Master trust schemes that wish to continue in business after 31 March 2019 are currently applying for their authorisation badge from The Pensions Regulator (TPR). However, getting that badge is only stage one. During stage two, there will be continued supervision of the master trust by TPR, on a scale which has not been seen before.
Employers who use a master trust to meet their automatic enrolment obligations will expect it to continue in business and carry on meeting expectations; choosing a scheme that provides good administration, investment performance and communication should, in practice, reflect well on the employer. For this reason, organisations have a vested interest in the master trust supervision process, which is essentially a risk management process.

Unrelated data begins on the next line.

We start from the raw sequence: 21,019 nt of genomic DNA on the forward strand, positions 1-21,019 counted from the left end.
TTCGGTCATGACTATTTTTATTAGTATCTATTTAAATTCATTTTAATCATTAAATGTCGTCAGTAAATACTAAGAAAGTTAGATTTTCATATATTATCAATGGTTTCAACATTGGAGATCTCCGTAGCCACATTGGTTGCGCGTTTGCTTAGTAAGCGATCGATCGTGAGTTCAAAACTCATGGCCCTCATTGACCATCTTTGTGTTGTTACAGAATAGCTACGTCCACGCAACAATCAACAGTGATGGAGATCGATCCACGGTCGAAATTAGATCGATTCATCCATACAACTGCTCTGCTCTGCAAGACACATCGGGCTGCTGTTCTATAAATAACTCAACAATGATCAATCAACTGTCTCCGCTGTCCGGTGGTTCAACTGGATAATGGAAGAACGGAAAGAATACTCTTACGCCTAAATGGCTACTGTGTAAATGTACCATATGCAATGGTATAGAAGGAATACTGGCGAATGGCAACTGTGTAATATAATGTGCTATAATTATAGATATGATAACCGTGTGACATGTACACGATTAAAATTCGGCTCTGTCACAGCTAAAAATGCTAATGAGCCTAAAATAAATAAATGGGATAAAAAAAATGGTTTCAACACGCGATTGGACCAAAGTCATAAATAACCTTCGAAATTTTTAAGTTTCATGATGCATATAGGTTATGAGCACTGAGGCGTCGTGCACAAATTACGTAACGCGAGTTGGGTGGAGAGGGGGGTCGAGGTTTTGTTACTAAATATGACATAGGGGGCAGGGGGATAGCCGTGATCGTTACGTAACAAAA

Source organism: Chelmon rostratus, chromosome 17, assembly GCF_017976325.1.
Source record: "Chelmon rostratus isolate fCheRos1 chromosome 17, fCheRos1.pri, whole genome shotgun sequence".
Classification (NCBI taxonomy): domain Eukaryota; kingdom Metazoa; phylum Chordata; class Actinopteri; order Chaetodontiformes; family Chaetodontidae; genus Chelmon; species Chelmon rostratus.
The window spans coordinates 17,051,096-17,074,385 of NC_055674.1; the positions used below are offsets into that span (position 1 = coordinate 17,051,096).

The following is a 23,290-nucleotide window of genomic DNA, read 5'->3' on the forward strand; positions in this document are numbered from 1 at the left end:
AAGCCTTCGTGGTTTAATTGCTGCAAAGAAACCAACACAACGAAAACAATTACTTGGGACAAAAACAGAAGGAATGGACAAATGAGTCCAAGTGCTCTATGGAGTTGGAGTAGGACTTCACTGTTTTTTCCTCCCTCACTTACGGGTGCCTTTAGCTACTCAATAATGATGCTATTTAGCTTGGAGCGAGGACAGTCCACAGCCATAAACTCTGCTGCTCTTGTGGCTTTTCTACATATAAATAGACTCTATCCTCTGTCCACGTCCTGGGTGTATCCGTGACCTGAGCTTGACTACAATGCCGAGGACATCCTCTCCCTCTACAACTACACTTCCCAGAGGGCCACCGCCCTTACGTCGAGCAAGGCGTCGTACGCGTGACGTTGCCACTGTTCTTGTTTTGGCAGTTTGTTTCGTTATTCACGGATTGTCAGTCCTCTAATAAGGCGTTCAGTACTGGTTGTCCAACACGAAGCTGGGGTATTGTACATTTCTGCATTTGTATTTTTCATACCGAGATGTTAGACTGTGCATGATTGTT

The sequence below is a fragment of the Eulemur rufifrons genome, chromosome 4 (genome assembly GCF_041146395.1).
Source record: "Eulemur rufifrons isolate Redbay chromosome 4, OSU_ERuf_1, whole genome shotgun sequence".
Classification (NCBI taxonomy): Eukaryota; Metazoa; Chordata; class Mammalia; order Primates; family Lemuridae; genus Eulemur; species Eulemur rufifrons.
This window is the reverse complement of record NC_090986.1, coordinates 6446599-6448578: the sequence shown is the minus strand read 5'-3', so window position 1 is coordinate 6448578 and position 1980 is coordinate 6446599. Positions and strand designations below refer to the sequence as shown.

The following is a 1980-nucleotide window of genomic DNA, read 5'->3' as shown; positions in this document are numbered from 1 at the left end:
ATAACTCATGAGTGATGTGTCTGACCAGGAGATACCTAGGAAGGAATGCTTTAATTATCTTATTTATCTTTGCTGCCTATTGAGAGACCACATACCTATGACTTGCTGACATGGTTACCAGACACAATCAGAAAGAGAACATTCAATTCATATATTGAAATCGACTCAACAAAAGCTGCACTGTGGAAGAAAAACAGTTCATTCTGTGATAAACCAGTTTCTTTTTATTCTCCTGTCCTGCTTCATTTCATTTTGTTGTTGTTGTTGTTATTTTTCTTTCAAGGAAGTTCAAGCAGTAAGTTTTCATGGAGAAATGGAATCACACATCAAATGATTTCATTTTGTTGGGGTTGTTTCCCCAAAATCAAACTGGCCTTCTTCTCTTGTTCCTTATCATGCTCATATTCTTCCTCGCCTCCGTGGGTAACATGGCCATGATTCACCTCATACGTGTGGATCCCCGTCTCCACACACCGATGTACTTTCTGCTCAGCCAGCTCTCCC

Any master trust that falls short in the supervision process could suffer regulatory consequences. This could mean the temporary suspension of new contributions or, in a worst-case scenario, losing its authorisation badge, which will result in the winding up of the scheme.
The trustees of a master trust must notify employers if certain events happen; potentially, there could be a suspension of some services. Although this should not happen often, and hopefully any situation would be quickly resolved, employers should, in the main, be aware of arising issues to avoid unpleasant surprises.
In future, employers could also see references to supervision in updates from master trusts, possibly in the trustee chair’s annual statement. It could also be the case that TPR will look for feedback from employers and members about how the master trust is engaging with them, and how smoothly its systems and processes operate.
Helen Ball, Partner and Head of DC at Sackers